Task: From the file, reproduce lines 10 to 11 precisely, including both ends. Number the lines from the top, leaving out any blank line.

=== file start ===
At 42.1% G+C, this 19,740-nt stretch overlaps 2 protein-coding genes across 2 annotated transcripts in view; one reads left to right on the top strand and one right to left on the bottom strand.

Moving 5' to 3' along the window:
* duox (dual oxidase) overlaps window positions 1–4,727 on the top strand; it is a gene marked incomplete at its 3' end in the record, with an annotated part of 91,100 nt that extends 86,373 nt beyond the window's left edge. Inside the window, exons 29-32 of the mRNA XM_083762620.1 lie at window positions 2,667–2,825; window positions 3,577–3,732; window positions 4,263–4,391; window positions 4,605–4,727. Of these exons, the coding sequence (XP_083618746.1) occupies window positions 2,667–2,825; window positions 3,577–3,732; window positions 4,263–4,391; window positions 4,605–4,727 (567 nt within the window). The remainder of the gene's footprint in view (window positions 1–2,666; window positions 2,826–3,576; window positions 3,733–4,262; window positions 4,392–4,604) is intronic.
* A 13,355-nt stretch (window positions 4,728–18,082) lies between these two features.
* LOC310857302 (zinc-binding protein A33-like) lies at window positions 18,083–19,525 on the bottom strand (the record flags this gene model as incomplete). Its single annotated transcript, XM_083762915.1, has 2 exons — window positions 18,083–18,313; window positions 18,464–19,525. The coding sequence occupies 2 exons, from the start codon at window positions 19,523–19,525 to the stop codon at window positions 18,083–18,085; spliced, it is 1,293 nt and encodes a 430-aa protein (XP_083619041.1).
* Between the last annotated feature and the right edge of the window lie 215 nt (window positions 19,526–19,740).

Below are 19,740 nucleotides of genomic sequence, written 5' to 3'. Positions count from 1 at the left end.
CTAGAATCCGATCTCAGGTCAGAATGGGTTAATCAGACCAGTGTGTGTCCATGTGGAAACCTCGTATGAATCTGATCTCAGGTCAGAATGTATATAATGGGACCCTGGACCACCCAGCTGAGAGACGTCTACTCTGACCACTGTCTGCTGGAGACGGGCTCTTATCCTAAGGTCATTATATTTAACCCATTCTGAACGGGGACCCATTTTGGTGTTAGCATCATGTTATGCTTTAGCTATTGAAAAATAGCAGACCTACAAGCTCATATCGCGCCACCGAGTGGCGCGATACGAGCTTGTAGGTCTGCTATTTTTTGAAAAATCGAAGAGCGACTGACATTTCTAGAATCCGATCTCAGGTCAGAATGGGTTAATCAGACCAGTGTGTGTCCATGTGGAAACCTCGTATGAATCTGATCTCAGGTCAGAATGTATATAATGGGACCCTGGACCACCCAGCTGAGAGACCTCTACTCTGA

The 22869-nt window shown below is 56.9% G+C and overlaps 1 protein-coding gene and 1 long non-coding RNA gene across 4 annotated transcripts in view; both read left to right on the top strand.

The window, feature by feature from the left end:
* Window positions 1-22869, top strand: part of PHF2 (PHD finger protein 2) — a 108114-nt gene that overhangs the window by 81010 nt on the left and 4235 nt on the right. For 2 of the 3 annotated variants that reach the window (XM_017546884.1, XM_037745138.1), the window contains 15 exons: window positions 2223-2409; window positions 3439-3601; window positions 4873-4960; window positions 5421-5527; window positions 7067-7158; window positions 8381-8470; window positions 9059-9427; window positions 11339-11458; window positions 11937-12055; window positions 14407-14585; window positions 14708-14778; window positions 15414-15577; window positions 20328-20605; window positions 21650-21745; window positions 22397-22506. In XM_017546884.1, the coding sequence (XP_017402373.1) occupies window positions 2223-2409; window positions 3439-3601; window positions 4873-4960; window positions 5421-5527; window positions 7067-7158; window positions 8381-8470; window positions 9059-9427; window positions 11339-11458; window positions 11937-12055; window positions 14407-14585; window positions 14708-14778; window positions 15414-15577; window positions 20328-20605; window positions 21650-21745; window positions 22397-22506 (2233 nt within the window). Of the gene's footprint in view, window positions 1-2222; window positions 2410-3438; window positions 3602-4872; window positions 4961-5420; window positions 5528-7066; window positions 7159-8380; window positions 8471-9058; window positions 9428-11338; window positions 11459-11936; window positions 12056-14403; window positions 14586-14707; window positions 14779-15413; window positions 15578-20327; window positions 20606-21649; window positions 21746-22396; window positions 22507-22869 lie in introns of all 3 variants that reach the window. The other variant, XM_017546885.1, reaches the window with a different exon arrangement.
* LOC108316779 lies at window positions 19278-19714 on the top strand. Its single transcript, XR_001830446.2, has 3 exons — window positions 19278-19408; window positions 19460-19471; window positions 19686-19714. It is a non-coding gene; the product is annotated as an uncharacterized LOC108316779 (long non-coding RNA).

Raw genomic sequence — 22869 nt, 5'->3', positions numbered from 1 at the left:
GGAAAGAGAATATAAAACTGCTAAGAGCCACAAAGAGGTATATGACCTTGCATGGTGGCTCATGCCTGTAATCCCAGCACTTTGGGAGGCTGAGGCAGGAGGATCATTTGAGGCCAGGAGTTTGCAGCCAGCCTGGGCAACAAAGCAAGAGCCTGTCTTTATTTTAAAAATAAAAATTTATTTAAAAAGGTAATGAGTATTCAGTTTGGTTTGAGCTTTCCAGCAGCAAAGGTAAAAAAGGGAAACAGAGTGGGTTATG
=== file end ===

The window, feature by feature from the left end:
* Window positions 1-22869, top strand: part of PHF2 (PHD finger protein 2) — a 108114-nt gene that overhangs the window by 81010 nt on the left and 4235 nt on the right. For 2 of the 3 annotated variants that reach the window (XM_017546884.1, XM_037745138.1), the window contains 15 exons: window positions 2223-2409; window positions 3439-3601; window positions 4873-4960; window positions 5421-5527; window positions 7067-7158; window positions 8381-8470; window positions 9059-9427; window positions 11339-11458; window positions 11937-12055; window positions 14407-14585; window positions 14708-14778; window positions 15414-15577; window positions 20328-20605; window positions 21650-21745; window positions 22397-22506. In XM_017546884.1, the coding sequence (XP_017402373.1) occupies window positions 2223-2409; window positions 3439-3601; window positions 4873-4960; window positions 5421-5527; window positions 7067-7158; window positions 8381-8470; window positions 9059-9427; window positions 11339-11458; window positions 11937-12055; window positions 14407-14585; window positions 14708-14778; window positions 15414-15577; window positions 20328-20605; window positions 21650-21745; window positions 22397-22506 (2233 nt within the window). Of the gene's footprint in view, window positions 1-2222; window positions 2410-3438; window positions 3602-4872; window positions 4961-5420; window positions 5528-7066; window positions 7159-8380; window positions 8471-9058; window positions 9428-11338; window positions 11459-11936; window positions 12056-14403; window positions 14586-14707; window positions 14779-15413; window positions 15578-20327; window positions 20606-21649; window positions 21746-22396; window positions 22507-22869 lie in introns of all 3 variants that reach the window. The other variant, XM_017546885.1, reaches the window with a different exon arrangement.